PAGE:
Business Diversity and Debt Payment
Women- and/or minority-owned businesses are disadvantaged in receiving loans from the traditional sources of lending. Their credit scores and history have not significantly improved in the past decade. Despite being a lack of quantitative evidence, the debt repayment performance of women- and/or minority-owned businesses are unlikely to have improved in the recent past.
- Historically, women- and minority-owned businesses had short track records and low credit scores, hence, traditional lending institutions, such as banks, have tightened their lending standards and increased loan costs. The reluctance of financial institutions in granting loans to minority-owned businesses began in the time of the 2008 global financial crisis.
- According to a study in 2009, Black African-owned businesses were more likely to default, which leads to the high denial rate of debt applications. Another study in 2011 revealed that the Community Express program administered by Small Business Administration saw the loan default rate reach up to 40% in comparison to the program's average cumulative default rate of 22%.
- In the early stage of COVID-19, government financing programs, such as the Paycheck Protection Program (PPP) and the Small Business Administration Program, shut out most of the people of color due to either disqualification or insufficient funds.
- The prioritization of large loans has crowded out minority and women-owned businesses, regarding bank finance. This is due to the fact that minority and women-owned businesses have, on average, 30% fewer employees than male- and white-owned companies and generate sales that are only 50%-90% of the counterparts. The small scale of minority and women-owned businesses are not expected to have a higher solvency rate than male- and white-owned businesses.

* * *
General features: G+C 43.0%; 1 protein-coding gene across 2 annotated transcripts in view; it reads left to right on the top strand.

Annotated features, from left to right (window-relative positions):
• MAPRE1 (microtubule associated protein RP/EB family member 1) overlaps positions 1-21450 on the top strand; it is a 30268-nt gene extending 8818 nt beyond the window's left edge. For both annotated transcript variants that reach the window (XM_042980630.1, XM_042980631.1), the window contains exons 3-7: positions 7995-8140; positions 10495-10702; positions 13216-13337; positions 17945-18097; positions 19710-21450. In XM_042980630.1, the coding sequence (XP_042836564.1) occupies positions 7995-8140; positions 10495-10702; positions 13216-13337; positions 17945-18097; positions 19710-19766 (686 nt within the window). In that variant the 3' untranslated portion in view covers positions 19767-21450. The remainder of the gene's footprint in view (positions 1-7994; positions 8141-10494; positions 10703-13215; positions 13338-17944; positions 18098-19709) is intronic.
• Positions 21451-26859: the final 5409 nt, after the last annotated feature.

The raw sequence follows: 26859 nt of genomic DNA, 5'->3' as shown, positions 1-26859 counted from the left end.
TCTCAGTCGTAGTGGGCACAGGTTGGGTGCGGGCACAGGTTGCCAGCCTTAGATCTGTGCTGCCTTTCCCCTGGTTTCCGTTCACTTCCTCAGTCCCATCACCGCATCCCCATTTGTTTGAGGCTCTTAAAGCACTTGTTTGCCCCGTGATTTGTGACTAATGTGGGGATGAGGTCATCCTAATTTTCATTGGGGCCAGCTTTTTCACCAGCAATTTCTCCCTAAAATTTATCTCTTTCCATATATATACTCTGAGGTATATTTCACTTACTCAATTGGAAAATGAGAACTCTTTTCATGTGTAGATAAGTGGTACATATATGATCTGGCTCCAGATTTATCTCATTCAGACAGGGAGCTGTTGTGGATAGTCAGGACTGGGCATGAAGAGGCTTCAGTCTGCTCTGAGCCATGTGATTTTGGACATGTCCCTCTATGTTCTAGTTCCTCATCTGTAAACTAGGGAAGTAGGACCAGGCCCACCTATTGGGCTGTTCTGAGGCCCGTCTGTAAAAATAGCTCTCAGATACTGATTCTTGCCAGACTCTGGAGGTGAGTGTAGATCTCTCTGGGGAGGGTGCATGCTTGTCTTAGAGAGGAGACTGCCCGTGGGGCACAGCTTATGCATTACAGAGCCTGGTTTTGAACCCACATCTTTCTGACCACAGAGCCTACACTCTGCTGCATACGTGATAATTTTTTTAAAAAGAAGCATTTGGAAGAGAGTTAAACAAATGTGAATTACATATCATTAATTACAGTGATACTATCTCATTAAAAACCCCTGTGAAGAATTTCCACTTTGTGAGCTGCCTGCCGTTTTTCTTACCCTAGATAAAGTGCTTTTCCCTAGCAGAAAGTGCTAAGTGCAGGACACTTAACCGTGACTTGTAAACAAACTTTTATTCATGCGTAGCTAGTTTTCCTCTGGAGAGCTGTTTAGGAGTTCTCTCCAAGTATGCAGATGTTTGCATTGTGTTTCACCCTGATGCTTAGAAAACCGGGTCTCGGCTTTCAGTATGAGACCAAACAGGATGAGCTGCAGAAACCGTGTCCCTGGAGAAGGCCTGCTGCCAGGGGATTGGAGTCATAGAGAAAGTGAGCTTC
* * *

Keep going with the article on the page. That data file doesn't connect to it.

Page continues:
- With the support from government programs, such as PPP and the grants by the Export-Import Bank of The United States, women- and/or minority-owned businesses are expected to receive more debt finance; this helps them build the track record of borrowing. However, no quantitative evidence shows the significant improvement of the creditworthiness of women- and/or minority-owned businesses in the US. Therefore, the debt default rate is not expected to have a noticeable change from a decade ago.
The research reviewed a variety of news releases and research papers, however, there is a lack of recent statistics as to the repayment of debts granted to women- and minority-owned businesses in the US. The same situation applies to the debt repayment status of businesses that have a diverse ownership structure. Although some government financing programs for minority-and/or women-owned businesses are in place, such as Small Business Administration loans, minority business loans, and grants, the information on debt default rate is not publicly available; this level of detail is unlikely to be publicly available at private lending institutions either.